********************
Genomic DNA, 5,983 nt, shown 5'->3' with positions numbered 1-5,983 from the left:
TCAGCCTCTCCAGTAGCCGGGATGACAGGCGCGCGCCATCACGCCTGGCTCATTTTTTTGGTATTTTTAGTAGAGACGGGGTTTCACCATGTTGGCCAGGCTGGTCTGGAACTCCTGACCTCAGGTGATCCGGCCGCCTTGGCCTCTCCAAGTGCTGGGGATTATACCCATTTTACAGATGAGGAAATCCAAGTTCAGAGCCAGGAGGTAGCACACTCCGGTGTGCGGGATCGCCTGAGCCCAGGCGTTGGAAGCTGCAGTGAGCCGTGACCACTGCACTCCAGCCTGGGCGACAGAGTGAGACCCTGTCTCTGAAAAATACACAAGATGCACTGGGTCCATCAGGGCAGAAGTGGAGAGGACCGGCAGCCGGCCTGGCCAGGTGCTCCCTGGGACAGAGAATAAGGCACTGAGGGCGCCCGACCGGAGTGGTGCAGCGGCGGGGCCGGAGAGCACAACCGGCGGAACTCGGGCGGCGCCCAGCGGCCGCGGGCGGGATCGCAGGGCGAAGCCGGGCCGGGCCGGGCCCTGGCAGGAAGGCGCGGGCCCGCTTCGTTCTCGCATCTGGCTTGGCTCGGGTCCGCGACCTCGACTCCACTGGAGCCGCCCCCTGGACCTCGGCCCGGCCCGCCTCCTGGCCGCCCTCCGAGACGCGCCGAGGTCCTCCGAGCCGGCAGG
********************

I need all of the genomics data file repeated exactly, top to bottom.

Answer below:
Genomic DNA, 5,983 nt, shown 5'->3' with positions numbered 1-5,983 from the left:
TCAGCCTCTCCAGTAGCCGGGATGACAGGCGCGCGCCATCACGCCTGGCTCATTTTTTTGGTATTTTTAGTAGAGACGGGGTTTCACCATGTTGGCCAGGCTGGTCTGGAACTCCTGACCTCAGGTGATCCGGCCGCCTTGGCCTCTCCAAGTGCTGGGGATTATACCCATTTTACAGATGAGGAAATCCAAGTTCAGAGCCAGGAGGTAGCACACTCCGGTGTGCGGGATCGCCTGAGCCCAGGCGTTGGAAGCTGCAGTGAGCCGTGACCACTGCACTCCAGCCTGGGCGACAGAGTGAGACCCTGTCTCTGAAAAATACACAAGATGCACTGGGTCCATCAGGGCAGAAGTGGAGAGGACCGGCAGCCGGCCTGGCCAGGTGCTCCCTGGGACAGAGAATAAGGCACTGAGGGCGCCCGACCGGAGTGGTGCAGCGGCGGGGCCGGAGAGCACAACCGGCGGAACTCGGGCGGCGCCCAGCGGCCGCGGGCGGGATCGCAGGGCGAAGCCGGGCCGGGCCGGGCCCTGGCAGGAAGGCGCGGGCCCGCTTCGTTCTCGCATCTGGCTTGGCTCGGGTCCGCGACCTCGACTCCACTGGAGCCGCCCCCTGGACCTCGGCCCGGCCCGCCTCCTGGCCGCCCTCCGAGACGCGCCGAGGTCCTCCGAGCCGGCAGG